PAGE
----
The sincerest form of flattery

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BY CHEYENNE HOLLIS

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It no longer takes a 12-hour flight from Thailand to indulge in the charm of Tuscany, the sophistication of England or the mysteries of Morocco. Several residential projects throughout the country have brought the joys of Europe much closer to home.

A quick look around yields a view of palm trees and Moorish architecture that dominates Moroccan cities. Technically, you would even be in Marrakesh but don’t bother looking for the famed Jemaa el-Fnaa. That is because you would actually be in Thailand at the Marrakesh Residences Hua Hin one of the growing number of upscale, themed residential projects.

“It is important for the developer to understand the difference in taste of the target market and ensure that the product appeals to the widest range possible,” Aliwassa Pathnadabutr, managing director of CBRE Thailand explains. “Therefore, most developers play safe by choosing an overall modern or contemporary style, which appears to appeal to a wide base and then adding Asian or Western accents through interior design and furniture.”

This certainly holds true as the property market in Thailand is full of developments that implement certain elements of Western design alongside traditional Asian influences. These projects are often topped off with a luxurious sounding name to hammer the point home, pun fully intended.

A few developers have ditched this trend and are now aiming these niche developments to cater to Asian buyers. “The difference between Asian and Western buyers, however, seems to be that Asians prefer Western themes such as Tuscan, Mediterranean, English, and French decor whereas Westerners, especially Europeans, prefer Thai and other Asian styles such as Balinese,” Aliwassa notes. {+++}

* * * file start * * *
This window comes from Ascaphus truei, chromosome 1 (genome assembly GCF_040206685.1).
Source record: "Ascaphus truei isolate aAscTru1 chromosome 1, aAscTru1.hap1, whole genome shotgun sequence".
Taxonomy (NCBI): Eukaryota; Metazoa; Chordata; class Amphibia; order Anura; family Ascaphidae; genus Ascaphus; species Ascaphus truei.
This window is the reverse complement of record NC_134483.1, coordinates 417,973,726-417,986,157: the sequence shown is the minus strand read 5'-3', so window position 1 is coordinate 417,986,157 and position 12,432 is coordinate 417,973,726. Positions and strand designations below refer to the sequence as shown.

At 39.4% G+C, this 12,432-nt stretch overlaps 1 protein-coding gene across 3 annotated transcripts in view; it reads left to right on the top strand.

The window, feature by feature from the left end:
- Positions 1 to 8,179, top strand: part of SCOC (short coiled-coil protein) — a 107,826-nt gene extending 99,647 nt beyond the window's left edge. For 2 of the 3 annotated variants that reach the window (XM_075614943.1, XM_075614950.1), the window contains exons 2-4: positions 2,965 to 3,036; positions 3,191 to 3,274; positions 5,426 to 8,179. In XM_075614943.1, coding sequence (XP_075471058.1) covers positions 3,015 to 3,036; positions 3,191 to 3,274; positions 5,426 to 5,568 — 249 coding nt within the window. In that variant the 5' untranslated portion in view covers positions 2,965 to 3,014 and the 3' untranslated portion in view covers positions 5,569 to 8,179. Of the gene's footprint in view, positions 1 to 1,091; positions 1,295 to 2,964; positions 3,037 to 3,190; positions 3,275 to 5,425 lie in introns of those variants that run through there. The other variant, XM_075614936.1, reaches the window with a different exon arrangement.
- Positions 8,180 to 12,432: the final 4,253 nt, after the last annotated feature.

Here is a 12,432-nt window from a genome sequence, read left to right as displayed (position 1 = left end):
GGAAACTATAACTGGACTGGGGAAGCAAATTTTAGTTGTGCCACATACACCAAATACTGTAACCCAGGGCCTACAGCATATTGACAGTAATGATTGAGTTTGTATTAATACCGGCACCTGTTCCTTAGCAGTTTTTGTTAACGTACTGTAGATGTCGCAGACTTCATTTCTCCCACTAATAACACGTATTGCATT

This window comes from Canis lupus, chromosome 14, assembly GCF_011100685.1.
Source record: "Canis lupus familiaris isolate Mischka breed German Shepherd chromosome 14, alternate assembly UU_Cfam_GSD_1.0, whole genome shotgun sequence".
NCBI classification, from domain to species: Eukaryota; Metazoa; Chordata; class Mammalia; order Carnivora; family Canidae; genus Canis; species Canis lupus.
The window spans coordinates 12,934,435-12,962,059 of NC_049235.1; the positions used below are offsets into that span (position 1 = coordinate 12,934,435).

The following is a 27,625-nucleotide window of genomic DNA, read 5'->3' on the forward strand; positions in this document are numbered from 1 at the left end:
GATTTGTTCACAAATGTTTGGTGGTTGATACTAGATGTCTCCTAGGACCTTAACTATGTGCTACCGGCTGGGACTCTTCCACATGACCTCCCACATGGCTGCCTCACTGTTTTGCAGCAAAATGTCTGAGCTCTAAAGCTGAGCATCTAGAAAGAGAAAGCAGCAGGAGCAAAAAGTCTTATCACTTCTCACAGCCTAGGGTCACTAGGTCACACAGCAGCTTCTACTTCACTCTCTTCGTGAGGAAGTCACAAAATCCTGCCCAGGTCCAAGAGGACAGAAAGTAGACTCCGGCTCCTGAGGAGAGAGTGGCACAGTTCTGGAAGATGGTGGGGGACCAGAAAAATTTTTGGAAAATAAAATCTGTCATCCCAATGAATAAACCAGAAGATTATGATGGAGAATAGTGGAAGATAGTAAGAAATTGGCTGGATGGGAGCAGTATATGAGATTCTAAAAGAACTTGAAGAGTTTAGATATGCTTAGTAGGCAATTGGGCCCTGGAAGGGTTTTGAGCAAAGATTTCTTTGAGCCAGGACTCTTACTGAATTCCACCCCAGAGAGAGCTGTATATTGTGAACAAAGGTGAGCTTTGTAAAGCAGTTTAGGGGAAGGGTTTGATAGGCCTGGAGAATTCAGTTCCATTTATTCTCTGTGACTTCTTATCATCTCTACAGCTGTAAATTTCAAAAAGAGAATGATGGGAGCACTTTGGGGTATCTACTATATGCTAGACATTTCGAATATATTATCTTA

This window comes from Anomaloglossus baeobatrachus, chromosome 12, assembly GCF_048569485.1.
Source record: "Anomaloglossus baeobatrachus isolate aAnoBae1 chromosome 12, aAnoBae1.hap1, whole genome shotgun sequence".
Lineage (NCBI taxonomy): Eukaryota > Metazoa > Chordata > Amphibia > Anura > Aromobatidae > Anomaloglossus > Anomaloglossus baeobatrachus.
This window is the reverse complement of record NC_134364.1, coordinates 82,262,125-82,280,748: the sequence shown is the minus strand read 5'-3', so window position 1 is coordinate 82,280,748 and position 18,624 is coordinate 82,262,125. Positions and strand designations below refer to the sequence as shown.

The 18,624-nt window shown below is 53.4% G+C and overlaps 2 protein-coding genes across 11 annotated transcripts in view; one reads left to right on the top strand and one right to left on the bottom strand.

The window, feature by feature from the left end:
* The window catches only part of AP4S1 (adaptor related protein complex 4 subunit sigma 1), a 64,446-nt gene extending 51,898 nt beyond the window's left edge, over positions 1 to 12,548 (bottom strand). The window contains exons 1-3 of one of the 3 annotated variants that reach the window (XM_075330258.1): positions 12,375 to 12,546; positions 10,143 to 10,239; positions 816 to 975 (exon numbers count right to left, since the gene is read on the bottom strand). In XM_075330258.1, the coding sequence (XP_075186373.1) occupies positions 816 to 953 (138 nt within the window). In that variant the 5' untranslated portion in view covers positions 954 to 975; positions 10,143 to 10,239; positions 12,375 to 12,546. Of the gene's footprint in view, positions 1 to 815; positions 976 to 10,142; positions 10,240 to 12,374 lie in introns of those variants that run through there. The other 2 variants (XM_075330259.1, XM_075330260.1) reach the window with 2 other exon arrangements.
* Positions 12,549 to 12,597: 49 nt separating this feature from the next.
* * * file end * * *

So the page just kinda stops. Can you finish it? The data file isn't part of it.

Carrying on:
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Almost all of these projects are located in Thailand’s resort towns with the focus being on Khao Yai and Hua Hin; two locations within driving distance from Bangkok. According to Aliwassa, this themed architecture is basically a marketing tool serving aesthetic rather than real needs. “That is why this is a much more common practice amongst resort home developments or projects marketed as second homes,” she says.

Aliwassa believes constructing this type of project is not without risk. “If the theme is poorly designed and executed through the use of low quality materials, for example, it can damage the original concept in the eyes of the high-end and luxury target customers,” she says. “At the same time, to justify the cost of materials used and the generally high standard of specification, to be successful the project must be aimed at the high-end to luxury market where the developer can sell at higher prices.”

The demand for these themed projects comes down to how successfully it can recreate the vibe and ambiance of the place it is imitating. In Hua Hin, both the Marrakesh Residences and Mykonos, a resort based upon the Greek isle, are already sold out while projects in Khao Yai have also found success.

“One of the best examples of a themed holiday home is the very successful Toscana Valley in Khao Yai, which is aimed at the luxury market with houses priced from THB25 million (USD778,670) to over THB100 million (USD3.1 million). The project’s Tuscan theme is reinforced with a beautifully recreated Tuscan landscape on 2,500 rai of land,” Aliwassa says.

In many ways, these projects are no different than the multitude of Asian themed resorts aimed at the foreign market in Thailand’s resort areas.  “We can look at Amanpuri and Andara in Phuket, both of which have a Thai theme and are focused on the foreign market. There is also the Four Seasons Resort in Chiangmai, which caters to Western tastes with its ethnic flavor,” she states.

It is unlikely that developers will start flooding the market with themed residences in either direction, however.

“It is our opinion that themed developments are more of a fad in the mid-end market; there are a limited number of customers for themed projects in the high end to luxury market,” Aliwassa concludes. “The success of such projects depends on many factors such as the right location, surroundings, landscape, as well as the right design and materials. This is a very niche market trending at a minor level.”

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A TASTE OF GREECE

The Crest Santora in Hua Hin uses the Greek island of Santorini as its design inspiration. The radiant white and brilliant blue that have made so many people fall in love with the architecture of the Greek isles has been dropped down on the northern outskirts of Hua Hin.

While The Crest Santora is located on the Hua Hin beachfront, the Gulf of Thailand is not quite as beautiful as the Aegean Sea, so saltwater swimming pools will run through the property to try and recreate that Aegean magic of clear blue waters.